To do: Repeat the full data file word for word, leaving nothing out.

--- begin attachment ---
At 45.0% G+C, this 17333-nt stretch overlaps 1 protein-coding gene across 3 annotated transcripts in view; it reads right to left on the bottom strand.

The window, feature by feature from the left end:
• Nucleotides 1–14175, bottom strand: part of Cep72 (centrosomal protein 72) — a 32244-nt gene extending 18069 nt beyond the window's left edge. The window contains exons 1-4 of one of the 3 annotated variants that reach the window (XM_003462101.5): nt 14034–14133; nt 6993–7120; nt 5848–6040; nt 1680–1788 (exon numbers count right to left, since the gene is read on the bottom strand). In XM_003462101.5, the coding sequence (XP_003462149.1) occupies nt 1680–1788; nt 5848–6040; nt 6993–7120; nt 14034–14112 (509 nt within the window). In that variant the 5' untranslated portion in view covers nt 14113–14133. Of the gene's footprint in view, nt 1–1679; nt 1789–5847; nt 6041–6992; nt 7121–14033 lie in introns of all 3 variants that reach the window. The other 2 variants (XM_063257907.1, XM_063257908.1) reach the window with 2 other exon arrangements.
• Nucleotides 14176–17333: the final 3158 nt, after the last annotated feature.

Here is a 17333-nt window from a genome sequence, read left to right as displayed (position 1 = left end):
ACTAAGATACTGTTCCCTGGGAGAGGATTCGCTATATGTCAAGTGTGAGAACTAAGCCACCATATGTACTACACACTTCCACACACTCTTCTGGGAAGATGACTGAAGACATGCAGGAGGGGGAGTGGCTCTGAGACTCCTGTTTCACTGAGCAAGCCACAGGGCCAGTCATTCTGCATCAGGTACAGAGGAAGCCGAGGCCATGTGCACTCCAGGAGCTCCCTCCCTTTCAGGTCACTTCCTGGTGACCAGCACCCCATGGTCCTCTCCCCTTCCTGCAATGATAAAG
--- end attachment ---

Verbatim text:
At 45.0% G+C, this 17333-nt stretch overlaps 1 protein-coding gene across 3 annotated transcripts in view; it reads right to left on the bottom strand.

The window, feature by feature from the left end:
• Nucleotides 1–14175, bottom strand: part of Cep72 (centrosomal protein 72) — a 32244-nt gene extending 18069 nt beyond the window's left edge. The window contains exons 1-4 of one of the 3 annotated variants that reach the window (XM_003462101.5): nt 14034–14133; nt 6993–7120; nt 5848–6040; nt 1680–1788 (exon numbers count right to left, since the gene is read on the bottom strand). In XM_003462101.5, the coding sequence (XP_003462149.1) occupies nt 1680–1788; nt 5848–6040; nt 6993–7120; nt 14034–14112 (509 nt within the window). In that variant the 5' untranslated portion in view covers nt 14113–14133. Of the gene's footprint in view, nt 1–1679; nt 1789–5847; nt 6041–6992; nt 7121–14033 lie in introns of all 3 variants that reach the window. The other 2 variants (XM_063257907.1, XM_063257908.1) reach the window with 2 other exon arrangements.
• Nucleotides 14176–17333: the final 3158 nt, after the last annotated feature.

Here is a 17333-nt window from a genome sequence, read left to right as displayed (position 1 = left end):
ACTAAGATACTGTTCCCTGGGAGAGGATTCGCTATATGTCAAGTGTGAGAACTAAGCCACCATATGTACTACACACTTCCACACACTCTTCTGGGAAGATGACTGAAGACATGCAGGAGGGGGAGTGGCTCTGAGACTCCTGTTTCACTGAGCAAGCCACAGGGCCAGTCATTCTGCATCAGGTACAGAGGAAGCCGAGGCCATGTGCACTCCAGGAGCTCCCTCCCTTTCAGGTCACTTCCTGGTGACCAGCACCCCATGGTCCTCTCCCCTTCCTGCAATGATAAAG